Does Allowing Multiple Attempts On Online Homework Benefit All Students?
Determining if assignments with multiple attempts have an impact on student learning is essential in designing an effective online learning environment. Researchers conducted the study on various online learning systems in a diverse range of courses: economics, Archer; physics and electronics, Zhang et al.; macroeconomics, Rhodes & Sarbaum; geology, Brevik; chemistry, Faulconer et al. While some found evidence of multiple attempts increasing student learning, others saw it as a pathway for grade inflation and reduced learning. Methods used in the studies were ANOVA, t-test, and regression analysis. This poses the question if the number of attempts influences student learning and exam scores or if there are other hidden factors at play. In this experiment, data from four classes in a university course was taken, including homework and test scores. Multiple attempts were provided as an option on the homework assignments (with a student trying 17 attempts), and tests were limited to a single attempt. A linear regression test was used to measure the relationship between the number of attempts and exam scores. Students tended to take up to 3 attempts, with fewer taking more retakes. The mean exam score for students who took 1 attempt max was 72.91%, whereas the mean exam score for 3+ attempts taken was 84.93%. The coefficient of determination increased by the number of attempts up to 7 attempts, where the maximum correlation was found. Any attempts after 7 showed a much smaller correlation, suggesting a lack of student learning and an objective for higher grades, or grade inflation. The result supports previous research (Archer and Brevik) to limit the maximum number of attempts and provides a suggested value of a maximum of 7 attempts.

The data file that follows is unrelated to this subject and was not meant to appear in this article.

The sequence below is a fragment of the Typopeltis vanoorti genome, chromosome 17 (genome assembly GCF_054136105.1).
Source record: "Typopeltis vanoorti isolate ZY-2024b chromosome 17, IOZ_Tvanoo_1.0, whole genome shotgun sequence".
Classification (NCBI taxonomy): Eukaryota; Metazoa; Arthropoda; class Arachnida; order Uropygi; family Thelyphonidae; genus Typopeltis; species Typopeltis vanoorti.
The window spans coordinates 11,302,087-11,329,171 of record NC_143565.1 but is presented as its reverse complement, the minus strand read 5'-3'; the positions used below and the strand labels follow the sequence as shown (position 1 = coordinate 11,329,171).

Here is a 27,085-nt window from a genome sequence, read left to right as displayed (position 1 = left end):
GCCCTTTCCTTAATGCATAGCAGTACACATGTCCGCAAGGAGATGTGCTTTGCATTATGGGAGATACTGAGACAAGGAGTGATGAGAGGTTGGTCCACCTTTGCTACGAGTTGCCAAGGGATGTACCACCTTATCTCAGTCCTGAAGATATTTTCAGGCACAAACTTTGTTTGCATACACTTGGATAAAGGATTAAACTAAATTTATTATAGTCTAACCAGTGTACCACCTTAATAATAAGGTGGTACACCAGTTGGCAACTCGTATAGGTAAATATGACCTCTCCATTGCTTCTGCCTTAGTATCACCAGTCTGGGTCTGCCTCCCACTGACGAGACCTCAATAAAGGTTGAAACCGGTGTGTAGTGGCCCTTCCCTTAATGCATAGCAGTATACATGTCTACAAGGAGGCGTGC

Copyright (c) 2022 Sanya Gupta, Dr. Mihai Boicu
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